Body Mass Index, or BMI, has been used for many years as a way to estimate a person’s body composition. You may have stumbled upon BMI calculators on the web and entered in your height and weight. Calculating your BMI is a helpful way to learn where you stand in terms of disease risk. However, the BMI also has several limitations.
What Is BMI?
BMI is a calculated number based only on your height and weight. There are certain BMI classifications for adults and different classifications used for children. The main purpose of calculating your BMI is to determine your body’s level of adiposity, or body fat content. Also, research studies use the BMI of participants as data to correlate with disease risk and health. To figure out your BMI:
Step 1 – Calculate Your BMI
Step 2 – Determine Your Classification
- Underweight = < 18.5
- Normal weight = 18.5–24.9
- Overweight = 25–29.9
- Obese = > 30
Benefits of BMI
The main benefit of the BMI is that it gives a general estimate of where you stand in relation to weight and disease risk. Doctors and dietitians commonly use the BMI of patients to determine how likely they are to get certain diseases (such as heart disease). However, the BMI should not be the only tool you use to measure your body composition. Other measurements such as waist circumference, waist-to-hip ratio, and bioelectrical impedance can give you a better understanding of your body composition. In addition, biochemical data such as blood cholesterol, blood glucose and blood pressure should also be used to determine your current health and disease risk.
Limitations of the BMI
The BMI has many flaws. Considering it only takes into account a person’s height and weight, it doesn’t account for how much of your body is actually fat, bones, and muscle. For example, a professional football player may have a BMI of 30, which would indicate he is obese. However, he may be perfectly healthy and the extra muscle mass inaccurately inflates his BMI. The BMI is also not specific to different ethnicities and body types. For example, an Asian American’s BMI may indicate she is “underweight,” when she really just has a comparatively smaller frame.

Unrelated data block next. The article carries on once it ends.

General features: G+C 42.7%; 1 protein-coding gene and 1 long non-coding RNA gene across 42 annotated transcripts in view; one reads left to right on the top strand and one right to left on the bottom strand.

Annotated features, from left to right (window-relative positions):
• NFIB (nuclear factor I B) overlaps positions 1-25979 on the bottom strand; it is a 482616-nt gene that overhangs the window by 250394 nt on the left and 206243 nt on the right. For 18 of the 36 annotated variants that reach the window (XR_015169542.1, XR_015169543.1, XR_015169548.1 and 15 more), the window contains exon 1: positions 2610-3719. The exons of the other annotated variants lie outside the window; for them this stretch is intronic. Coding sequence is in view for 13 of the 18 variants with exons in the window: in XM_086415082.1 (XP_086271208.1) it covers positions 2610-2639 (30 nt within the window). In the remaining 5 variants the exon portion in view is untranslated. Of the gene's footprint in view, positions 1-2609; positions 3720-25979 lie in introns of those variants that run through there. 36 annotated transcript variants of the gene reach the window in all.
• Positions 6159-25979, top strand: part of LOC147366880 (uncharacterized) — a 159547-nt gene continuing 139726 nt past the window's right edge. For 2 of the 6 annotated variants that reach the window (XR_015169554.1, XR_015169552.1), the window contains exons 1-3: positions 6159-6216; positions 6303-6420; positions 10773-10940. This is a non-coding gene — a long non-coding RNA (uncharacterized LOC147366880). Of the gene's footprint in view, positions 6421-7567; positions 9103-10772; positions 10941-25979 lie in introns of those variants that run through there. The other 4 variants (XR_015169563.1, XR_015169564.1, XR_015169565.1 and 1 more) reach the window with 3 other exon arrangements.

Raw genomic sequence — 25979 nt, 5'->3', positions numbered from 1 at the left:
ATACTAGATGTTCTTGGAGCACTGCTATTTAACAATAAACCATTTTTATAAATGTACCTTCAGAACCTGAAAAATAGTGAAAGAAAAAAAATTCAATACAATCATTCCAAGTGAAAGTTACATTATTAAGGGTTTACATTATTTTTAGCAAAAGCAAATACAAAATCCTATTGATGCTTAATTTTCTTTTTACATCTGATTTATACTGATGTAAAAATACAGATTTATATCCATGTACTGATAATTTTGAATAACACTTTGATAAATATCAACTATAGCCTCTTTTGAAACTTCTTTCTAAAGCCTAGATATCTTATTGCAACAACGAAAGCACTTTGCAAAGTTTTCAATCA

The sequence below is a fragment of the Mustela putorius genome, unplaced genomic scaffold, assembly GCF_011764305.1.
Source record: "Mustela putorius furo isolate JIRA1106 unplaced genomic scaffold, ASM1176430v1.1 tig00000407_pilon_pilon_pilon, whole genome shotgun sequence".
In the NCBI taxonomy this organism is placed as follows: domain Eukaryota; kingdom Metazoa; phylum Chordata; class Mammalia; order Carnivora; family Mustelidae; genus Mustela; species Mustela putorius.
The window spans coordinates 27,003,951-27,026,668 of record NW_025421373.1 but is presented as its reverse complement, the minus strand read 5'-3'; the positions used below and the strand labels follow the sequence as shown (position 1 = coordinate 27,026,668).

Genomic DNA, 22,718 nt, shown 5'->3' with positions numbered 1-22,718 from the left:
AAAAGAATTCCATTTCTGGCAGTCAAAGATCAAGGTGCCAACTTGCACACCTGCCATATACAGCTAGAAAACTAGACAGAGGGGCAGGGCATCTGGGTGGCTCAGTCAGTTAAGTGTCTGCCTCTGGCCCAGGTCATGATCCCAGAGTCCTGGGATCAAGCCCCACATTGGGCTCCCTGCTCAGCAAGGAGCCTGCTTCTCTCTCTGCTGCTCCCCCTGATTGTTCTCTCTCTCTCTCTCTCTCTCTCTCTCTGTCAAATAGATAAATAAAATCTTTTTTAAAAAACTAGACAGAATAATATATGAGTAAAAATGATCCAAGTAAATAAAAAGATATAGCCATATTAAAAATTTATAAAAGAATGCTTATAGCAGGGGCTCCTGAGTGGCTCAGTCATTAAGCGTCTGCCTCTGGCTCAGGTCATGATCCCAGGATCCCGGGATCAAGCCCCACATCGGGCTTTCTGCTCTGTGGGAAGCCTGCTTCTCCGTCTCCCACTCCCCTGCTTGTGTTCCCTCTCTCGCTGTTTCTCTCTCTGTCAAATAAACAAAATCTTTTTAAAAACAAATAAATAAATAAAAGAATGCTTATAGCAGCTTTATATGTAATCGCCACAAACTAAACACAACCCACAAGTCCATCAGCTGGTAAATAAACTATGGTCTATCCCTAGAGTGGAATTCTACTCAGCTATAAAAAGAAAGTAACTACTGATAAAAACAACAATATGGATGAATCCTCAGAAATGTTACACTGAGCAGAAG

What to Use
The BMI is a fast way to calculate where you might stand in terms of your weight status and health risk. However, take your BMI with a grain of salt, as it may not give you the full picture. The BMI may not be accurate if you:
- Do frequent strength training and have a high amount of lean muscle. This may inaccurately skew your BMI towards being overweight.
- Have a naturally smaller or larger frame.
- Carry most of your body weight in your midsection and belly.
- Are female and have a larger hip or breast size. This may also skew your BMI towards being overweight.
- Are elderly, as different weight guidelines may apply to those of an older age.
Here are some other methods you can use in conjunction with the BMI to determine your health risk:
- Waist to Hip Ratio: Measure your waist and hip using a tape measure. Divide your waist measurement by your hip measurement. A ratio of greater than 0.85 for women and 0.9 for men indicates a higher risk for chronic disease.
- Skin Fold Caliper: This measurement “pinches” your body at various places (like your arms and belly). It determines a body fat percentage, which can tell you where you stand in terms of disease risk. Many gyms have personal trainers who are trained in administering a skin fold caliper.
- Bioelectrical Impedance: This sends an electrical signal through your upper or lower body to estimate a fat percentage. This measurement is usually very quick and easy. Some doctors and outpatient dietitians may have access to bioelectrical impedance.
- Use Your Mirror: You know your body better than anyone else. Weight gain in the midsection and belly is associated with a higher risk for developing chronic disease. On the other hand, gaining weight in the hips and legs is associated with a lower risk.
- More comprehensive measurements include hydrostatic weighing, which consists of being weighed underwater, and DEXA scan, which measures your bone density and calculates your body fat content. These measurements are very accurate, but also much more expensive and may not be practical for the average person.
Bobby is the community and social media manager at Zipongo. He has a degree in nutrition and dietetics and previously worked as a health educator.